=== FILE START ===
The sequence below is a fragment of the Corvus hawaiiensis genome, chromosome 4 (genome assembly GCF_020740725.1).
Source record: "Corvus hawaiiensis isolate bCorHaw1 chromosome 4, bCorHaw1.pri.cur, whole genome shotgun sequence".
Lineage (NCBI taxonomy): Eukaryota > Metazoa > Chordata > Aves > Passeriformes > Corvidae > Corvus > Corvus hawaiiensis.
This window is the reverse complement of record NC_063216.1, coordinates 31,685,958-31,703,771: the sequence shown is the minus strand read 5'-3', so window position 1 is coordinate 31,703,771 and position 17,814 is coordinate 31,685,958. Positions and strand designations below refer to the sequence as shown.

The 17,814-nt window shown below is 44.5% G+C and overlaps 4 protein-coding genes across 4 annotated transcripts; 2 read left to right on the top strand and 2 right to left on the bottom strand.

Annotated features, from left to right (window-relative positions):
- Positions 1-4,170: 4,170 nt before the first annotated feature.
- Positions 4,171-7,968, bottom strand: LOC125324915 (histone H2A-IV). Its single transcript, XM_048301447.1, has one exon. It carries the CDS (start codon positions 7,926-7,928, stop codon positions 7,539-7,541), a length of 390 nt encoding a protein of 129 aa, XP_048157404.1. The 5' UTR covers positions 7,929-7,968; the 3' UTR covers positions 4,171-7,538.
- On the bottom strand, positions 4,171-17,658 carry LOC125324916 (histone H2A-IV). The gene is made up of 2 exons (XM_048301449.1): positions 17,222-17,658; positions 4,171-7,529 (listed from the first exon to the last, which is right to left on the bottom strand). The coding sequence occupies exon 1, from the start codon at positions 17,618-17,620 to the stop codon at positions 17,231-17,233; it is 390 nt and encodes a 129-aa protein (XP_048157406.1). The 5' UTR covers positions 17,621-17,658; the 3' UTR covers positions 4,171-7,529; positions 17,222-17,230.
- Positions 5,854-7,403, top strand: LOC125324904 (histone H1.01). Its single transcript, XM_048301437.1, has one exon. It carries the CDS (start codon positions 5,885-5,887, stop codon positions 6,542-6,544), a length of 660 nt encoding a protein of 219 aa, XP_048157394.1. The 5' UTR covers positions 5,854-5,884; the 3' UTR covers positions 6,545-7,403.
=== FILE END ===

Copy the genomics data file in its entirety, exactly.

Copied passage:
The sequence below is a fragment of the Corvus hawaiiensis genome, chromosome 4 (genome assembly GCF_020740725.1).
Source record: "Corvus hawaiiensis isolate bCorHaw1 chromosome 4, bCorHaw1.pri.cur, whole genome shotgun sequence".
Lineage (NCBI taxonomy): Eukaryota > Metazoa > Chordata > Aves > Passeriformes > Corvidae > Corvus > Corvus hawaiiensis.
This window is the reverse complement of record NC_063216.1, coordinates 31,685,958-31,703,771: the sequence shown is the minus strand read 5'-3', so window position 1 is coordinate 31,703,771 and position 17,814 is coordinate 31,685,958. Positions and strand designations below refer to the sequence as shown.

The 17,814-nt window shown below is 44.5% G+C and overlaps 4 protein-coding genes across 4 annotated transcripts; 2 read left to right on the top strand and 2 right to left on the bottom strand.

Annotated features, from left to right (window-relative positions):
- Positions 1-4,170: 4,170 nt before the first annotated feature.
- Positions 4,171-7,968, bottom strand: LOC125324915 (histone H2A-IV). Its single transcript, XM_048301447.1, has one exon. It carries the CDS (start codon positions 7,926-7,928, stop codon positions 7,539-7,541), a length of 390 nt encoding a protein of 129 aa, XP_048157404.1. The 5' UTR covers positions 7,929-7,968; the 3' UTR covers positions 4,171-7,538.
- On the bottom strand, positions 4,171-17,658 carry LOC125324916 (histone H2A-IV). The gene is made up of 2 exons (XM_048301449.1): positions 17,222-17,658; positions 4,171-7,529 (listed from the first exon to the last, which is right to left on the bottom strand). The coding sequence occupies exon 1, from the start codon at positions 17,618-17,620 to the stop codon at positions 17,231-17,233; it is 390 nt and encodes a 129-aa protein (XP_048157406.1). The 5' UTR covers positions 17,621-17,658; the 3' UTR covers positions 4,171-7,529; positions 17,222-17,230.
- Positions 5,854-7,403, top strand: LOC125324904 (histone H1.01). Its single transcript, XM_048301437.1, has one exon. It carries the CDS (start codon positions 5,885-5,887, stop codon positions 6,542-6,544), a length of 660 nt encoding a protein of 219 aa, XP_048157394.1. The 5' UTR covers positions 5,854-5,884; the 3' UTR covers positions 6,545-7,403.